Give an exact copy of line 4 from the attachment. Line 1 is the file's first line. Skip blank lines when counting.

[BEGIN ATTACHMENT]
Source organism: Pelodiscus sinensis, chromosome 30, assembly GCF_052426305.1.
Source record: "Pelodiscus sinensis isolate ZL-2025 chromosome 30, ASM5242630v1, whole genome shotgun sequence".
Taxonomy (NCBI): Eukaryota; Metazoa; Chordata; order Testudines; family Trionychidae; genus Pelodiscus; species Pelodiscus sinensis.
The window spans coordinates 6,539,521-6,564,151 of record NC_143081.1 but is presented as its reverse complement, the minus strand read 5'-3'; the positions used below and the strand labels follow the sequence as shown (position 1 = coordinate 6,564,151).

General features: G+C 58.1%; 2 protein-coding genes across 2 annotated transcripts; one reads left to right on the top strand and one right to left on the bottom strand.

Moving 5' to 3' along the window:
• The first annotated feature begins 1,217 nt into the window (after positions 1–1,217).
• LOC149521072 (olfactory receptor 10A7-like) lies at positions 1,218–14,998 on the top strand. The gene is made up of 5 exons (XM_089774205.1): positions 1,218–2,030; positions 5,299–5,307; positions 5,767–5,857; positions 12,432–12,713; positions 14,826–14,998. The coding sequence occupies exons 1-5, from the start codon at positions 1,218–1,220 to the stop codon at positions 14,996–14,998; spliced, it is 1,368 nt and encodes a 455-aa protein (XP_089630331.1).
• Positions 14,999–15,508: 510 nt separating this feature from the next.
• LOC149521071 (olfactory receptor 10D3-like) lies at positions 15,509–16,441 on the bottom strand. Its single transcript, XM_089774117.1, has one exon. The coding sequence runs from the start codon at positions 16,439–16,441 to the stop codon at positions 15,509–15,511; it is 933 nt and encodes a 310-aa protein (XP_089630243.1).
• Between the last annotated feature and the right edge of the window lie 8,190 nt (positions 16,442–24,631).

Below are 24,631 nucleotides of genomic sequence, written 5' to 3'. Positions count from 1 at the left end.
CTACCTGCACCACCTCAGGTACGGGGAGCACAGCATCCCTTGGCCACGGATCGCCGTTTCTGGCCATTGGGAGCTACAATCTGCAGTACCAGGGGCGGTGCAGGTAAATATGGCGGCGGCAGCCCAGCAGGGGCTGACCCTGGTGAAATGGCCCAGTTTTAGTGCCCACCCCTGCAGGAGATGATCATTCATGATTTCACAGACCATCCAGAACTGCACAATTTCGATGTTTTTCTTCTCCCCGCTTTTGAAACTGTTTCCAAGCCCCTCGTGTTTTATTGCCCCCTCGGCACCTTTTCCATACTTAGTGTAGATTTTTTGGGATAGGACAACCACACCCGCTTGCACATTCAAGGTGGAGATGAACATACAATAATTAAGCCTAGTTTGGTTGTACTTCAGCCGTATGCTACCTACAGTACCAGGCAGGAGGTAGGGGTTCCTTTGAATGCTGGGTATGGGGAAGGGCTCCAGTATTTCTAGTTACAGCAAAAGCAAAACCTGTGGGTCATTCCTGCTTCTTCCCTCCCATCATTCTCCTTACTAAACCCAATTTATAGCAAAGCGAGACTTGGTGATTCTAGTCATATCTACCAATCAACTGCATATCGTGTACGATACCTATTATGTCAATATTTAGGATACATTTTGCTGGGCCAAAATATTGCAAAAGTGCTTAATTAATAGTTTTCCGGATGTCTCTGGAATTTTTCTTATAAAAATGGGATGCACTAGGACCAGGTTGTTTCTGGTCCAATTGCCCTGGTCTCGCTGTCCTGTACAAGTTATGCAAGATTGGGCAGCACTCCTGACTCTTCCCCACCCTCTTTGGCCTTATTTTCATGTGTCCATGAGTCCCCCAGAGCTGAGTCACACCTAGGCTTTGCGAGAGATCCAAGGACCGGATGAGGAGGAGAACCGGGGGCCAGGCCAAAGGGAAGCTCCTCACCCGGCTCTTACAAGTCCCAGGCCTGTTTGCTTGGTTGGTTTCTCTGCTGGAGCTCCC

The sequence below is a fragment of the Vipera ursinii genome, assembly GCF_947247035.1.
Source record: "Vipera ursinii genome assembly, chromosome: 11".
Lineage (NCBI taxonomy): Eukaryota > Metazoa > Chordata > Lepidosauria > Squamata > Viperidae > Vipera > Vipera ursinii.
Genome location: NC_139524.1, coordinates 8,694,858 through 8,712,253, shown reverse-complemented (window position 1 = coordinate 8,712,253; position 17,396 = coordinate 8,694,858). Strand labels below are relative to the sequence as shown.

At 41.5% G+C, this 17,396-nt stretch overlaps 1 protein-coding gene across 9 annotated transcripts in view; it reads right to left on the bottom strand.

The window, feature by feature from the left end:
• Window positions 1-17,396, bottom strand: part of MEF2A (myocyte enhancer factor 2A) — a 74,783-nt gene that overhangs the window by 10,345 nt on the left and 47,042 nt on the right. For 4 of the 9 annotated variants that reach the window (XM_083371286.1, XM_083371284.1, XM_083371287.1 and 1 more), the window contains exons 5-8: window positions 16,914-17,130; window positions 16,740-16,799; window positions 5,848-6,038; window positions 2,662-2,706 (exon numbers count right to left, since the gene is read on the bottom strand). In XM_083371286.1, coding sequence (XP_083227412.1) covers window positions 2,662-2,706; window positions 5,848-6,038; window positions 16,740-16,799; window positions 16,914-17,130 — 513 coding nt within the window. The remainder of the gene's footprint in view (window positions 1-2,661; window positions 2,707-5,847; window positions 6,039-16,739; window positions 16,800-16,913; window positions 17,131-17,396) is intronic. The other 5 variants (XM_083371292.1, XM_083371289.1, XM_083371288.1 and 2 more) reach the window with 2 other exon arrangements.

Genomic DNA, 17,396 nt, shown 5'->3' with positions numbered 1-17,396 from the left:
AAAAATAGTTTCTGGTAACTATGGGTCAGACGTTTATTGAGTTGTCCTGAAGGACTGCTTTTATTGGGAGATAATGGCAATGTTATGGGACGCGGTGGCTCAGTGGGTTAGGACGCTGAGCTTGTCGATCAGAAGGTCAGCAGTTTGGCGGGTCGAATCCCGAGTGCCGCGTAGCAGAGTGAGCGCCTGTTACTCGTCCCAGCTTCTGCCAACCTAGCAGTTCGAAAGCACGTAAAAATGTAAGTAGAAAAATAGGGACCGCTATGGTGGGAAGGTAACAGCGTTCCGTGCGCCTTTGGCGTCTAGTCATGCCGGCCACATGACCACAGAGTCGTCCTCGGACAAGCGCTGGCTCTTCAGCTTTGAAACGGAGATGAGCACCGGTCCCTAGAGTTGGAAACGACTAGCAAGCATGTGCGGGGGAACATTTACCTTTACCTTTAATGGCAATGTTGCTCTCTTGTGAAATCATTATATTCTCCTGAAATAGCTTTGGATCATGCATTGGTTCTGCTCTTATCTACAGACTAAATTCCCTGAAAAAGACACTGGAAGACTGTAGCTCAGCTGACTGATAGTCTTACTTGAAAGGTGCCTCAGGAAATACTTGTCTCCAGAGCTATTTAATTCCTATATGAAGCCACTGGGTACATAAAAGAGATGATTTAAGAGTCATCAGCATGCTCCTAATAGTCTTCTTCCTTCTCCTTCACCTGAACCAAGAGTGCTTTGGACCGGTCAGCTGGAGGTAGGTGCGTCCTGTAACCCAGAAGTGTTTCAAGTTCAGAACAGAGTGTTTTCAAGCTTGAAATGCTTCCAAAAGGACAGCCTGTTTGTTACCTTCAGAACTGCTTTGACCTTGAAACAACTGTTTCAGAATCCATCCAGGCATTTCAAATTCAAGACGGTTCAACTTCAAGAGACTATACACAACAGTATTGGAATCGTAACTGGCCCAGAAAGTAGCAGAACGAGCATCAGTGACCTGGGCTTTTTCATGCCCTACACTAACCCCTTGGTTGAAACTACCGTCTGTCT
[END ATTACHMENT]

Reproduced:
The window spans coordinates 6,539,521-6,564,151 of record NC_143081.1 but is presented as its reverse complement, the minus strand read 5'-3'; the positions used below and the strand labels follow the sequence as shown (position 1 = coordinate 6,564,151).